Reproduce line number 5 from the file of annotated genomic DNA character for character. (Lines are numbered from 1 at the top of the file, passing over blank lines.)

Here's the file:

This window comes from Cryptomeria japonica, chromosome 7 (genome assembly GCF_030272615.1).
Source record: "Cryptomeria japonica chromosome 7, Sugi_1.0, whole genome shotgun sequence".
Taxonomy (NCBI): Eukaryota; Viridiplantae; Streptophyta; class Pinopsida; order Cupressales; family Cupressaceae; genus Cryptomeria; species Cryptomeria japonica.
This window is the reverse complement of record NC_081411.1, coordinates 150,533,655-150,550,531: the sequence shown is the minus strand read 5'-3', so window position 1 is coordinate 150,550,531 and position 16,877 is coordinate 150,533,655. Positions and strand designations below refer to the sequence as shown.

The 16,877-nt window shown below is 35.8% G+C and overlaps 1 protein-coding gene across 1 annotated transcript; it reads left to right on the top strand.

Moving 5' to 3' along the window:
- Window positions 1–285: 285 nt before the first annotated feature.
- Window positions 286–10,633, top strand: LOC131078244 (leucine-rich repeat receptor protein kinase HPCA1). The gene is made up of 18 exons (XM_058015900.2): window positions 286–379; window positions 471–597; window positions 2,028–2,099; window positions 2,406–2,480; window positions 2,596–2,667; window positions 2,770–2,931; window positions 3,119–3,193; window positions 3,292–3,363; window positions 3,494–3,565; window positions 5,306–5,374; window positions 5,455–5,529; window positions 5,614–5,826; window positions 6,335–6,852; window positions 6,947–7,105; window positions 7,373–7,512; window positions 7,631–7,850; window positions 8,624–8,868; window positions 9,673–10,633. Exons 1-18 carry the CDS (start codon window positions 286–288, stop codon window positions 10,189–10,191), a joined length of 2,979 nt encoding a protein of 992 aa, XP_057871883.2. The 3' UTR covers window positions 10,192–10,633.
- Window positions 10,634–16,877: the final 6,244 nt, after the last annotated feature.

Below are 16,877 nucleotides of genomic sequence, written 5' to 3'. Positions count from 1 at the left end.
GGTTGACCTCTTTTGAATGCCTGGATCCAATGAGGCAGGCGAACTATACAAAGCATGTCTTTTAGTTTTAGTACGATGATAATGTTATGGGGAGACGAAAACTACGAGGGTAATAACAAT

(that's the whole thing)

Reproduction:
The 16,877-nt window shown below is 35.8% G+C and overlaps 1 protein-coding gene across 1 annotated transcript; it reads left to right on the top strand.